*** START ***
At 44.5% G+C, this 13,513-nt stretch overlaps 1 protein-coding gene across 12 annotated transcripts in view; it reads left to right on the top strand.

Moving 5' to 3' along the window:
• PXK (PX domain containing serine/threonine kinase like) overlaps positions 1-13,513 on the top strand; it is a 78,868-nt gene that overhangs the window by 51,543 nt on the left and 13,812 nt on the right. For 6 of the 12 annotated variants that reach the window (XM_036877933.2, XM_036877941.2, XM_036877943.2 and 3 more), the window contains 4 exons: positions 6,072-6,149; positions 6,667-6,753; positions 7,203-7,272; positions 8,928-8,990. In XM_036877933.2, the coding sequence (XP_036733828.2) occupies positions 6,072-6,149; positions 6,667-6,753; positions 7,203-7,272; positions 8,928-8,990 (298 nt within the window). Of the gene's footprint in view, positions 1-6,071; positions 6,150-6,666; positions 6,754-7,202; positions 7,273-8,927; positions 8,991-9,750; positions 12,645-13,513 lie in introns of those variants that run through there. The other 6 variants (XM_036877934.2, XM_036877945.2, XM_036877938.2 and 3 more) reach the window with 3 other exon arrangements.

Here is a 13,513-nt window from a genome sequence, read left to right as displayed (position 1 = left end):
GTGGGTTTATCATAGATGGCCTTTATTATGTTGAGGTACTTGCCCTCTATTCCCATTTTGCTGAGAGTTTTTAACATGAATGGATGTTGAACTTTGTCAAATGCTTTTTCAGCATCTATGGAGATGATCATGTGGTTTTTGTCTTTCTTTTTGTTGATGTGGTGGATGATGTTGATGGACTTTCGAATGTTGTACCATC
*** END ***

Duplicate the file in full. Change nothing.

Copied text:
At 44.5% G+C, this 13,513-nt stretch overlaps 1 protein-coding gene across 12 annotated transcripts in view; it reads left to right on the top strand.

Moving 5' to 3' along the window:
• PXK (PX domain containing serine/threonine kinase like) overlaps positions 1-13,513 on the top strand; it is a 78,868-nt gene that overhangs the window by 51,543 nt on the left and 13,812 nt on the right. For 6 of the 12 annotated variants that reach the window (XM_036877933.2, XM_036877941.2, XM_036877943.2 and 3 more), the window contains 4 exons: positions 6,072-6,149; positions 6,667-6,753; positions 7,203-7,272; positions 8,928-8,990. In XM_036877933.2, the coding sequence (XP_036733828.2) occupies positions 6,072-6,149; positions 6,667-6,753; positions 7,203-7,272; positions 8,928-8,990 (298 nt within the window). Of the gene's footprint in view, positions 1-6,071; positions 6,150-6,666; positions 6,754-7,202; positions 7,273-8,927; positions 8,991-9,750; positions 12,645-13,513 lie in introns of those variants that run through there. The other 6 variants (XM_036877934.2, XM_036877945.2, XM_036877938.2 and 3 more) reach the window with 3 other exon arrangements.

Here is a 13,513-nt window from a genome sequence, read left to right as displayed (position 1 = left end):
GTGGGTTTATCATAGATGGCCTTTATTATGTTGAGGTACTTGCCCTCTATTCCCATTTTGCTGAGAGTTTTTAACATGAATGGATGTTGAACTTTGTCAAATGCTTTTTCAGCATCTATGGAGATGATCATGTGGTTTTTGTCTTTCTTTTTGTTGATGTGGTGGATGATGTTGATGGACTTTCGAATGTTGTACCATC